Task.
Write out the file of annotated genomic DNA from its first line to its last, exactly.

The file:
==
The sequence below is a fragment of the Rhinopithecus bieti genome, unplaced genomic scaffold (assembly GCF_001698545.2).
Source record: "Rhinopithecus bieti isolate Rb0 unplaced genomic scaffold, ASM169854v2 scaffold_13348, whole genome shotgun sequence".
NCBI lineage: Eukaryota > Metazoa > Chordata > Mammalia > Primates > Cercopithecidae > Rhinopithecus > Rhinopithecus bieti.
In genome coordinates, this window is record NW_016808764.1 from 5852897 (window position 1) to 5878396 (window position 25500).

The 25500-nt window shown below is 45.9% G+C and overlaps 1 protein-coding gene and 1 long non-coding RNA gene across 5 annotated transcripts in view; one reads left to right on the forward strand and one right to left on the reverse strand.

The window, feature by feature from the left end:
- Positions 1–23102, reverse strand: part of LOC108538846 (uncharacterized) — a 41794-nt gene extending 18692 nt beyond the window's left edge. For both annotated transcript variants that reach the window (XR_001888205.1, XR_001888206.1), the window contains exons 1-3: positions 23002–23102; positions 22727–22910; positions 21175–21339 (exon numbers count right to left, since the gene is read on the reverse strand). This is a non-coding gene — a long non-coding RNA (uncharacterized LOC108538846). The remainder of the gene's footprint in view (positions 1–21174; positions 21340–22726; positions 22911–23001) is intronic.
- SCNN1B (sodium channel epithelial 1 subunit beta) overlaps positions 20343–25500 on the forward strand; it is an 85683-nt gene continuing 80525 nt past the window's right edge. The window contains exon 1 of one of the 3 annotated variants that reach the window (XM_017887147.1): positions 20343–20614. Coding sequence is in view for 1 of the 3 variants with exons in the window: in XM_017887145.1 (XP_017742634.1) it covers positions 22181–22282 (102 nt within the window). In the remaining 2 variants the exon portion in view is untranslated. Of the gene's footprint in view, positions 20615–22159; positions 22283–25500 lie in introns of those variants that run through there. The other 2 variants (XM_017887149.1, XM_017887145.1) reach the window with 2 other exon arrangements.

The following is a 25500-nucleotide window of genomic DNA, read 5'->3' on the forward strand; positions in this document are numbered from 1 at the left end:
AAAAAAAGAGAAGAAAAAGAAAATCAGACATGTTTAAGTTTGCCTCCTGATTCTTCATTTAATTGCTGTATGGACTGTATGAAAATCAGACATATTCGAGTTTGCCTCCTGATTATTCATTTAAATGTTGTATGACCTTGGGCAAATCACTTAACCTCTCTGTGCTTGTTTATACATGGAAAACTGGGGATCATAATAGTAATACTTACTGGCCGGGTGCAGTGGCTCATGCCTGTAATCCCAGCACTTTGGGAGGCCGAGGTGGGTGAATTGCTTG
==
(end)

The sequence below is a fragment of the Rhinopithecus bieti genome, unplaced genomic scaffold (assembly GCF_001698545.2).
Source record: "Rhinopithecus bieti isolate Rb0 unplaced genomic scaffold, ASM169854v2 scaffold_13348, whole genome shotgun sequence".
NCBI lineage: Eukaryota > Metazoa > Chordata > Mammalia > Primates > Cercopithecidae > Rhinopithecus > Rhinopithecus bieti.
In genome coordinates, this window is record NW_016808764.1 from 5852897 (window position 1) to 5878396 (window position 25500).

The 25500-nt window shown below is 45.9% G+C and overlaps 1 protein-coding gene and 1 long non-coding RNA gene across 5 annotated transcripts in view; one reads left to right on the forward strand and one right to left on the reverse strand.

The window, feature by feature from the left end:
- Positions 1–23102, reverse strand: part of LOC108538846 (uncharacterized) — a 41794-nt gene extending 18692 nt beyond the window's left edge. For both annotated transcript variants that reach the window (XR_001888205.1, XR_001888206.1), the window contains exons 1-3: positions 23002–23102; positions 22727–22910; positions 21175–21339 (exon numbers count right to left, since the gene is read on the reverse strand). This is a non-coding gene — a long non-coding RNA (uncharacterized LOC108538846). The remainder of the gene's footprint in view (positions 1–21174; positions 21340–22726; positions 22911–23001) is intronic.
- SCNN1B (sodium channel epithelial 1 subunit beta) overlaps positions 20343–25500 on the forward strand; it is an 85683-nt gene continuing 80525 nt past the window's right edge. The window contains exon 1 of one of the 3 annotated variants that reach the window (XM_017887147.1): positions 20343–20614. Coding sequence is in view for 1 of the 3 variants with exons in the window: in XM_017887145.1 (XP_017742634.1) it covers positions 22181–22282 (102 nt within the window). In the remaining 2 variants the exon portion in view is untranslated. Of the gene's footprint in view, positions 20615–22159; positions 22283–25500 lie in introns of those variants that run through there. The other 2 variants (XM_017887149.1, XM_017887145.1) reach the window with 2 other exon arrangements.

The following is a 25500-nucleotide window of genomic DNA, read 5'->3' on the forward strand; positions in this document are numbered from 1 at the left end:
AAAAAAAGAGAAGAAAAAGAAAATCAGACATGTTTAAGTTTGCCTCCTGATTCTTCATTTAATTGCTGTATGGACTGTATGAAAATCAGACATATTCGAGTTTGCCTCCTGATTATTCATTTAAATGTTGTATGACCTTGGGCAAATCACTTAACCTCTCTGTGCTTGTTTATACATGGAAAACTGGGGATCATAATAGTAATACTTACTGGCCGGGTGCAGTGGCTCATGCCTGTAATCCCAGCACTTTGGGAGGCCGAGGTGGGTGAATTGCTTG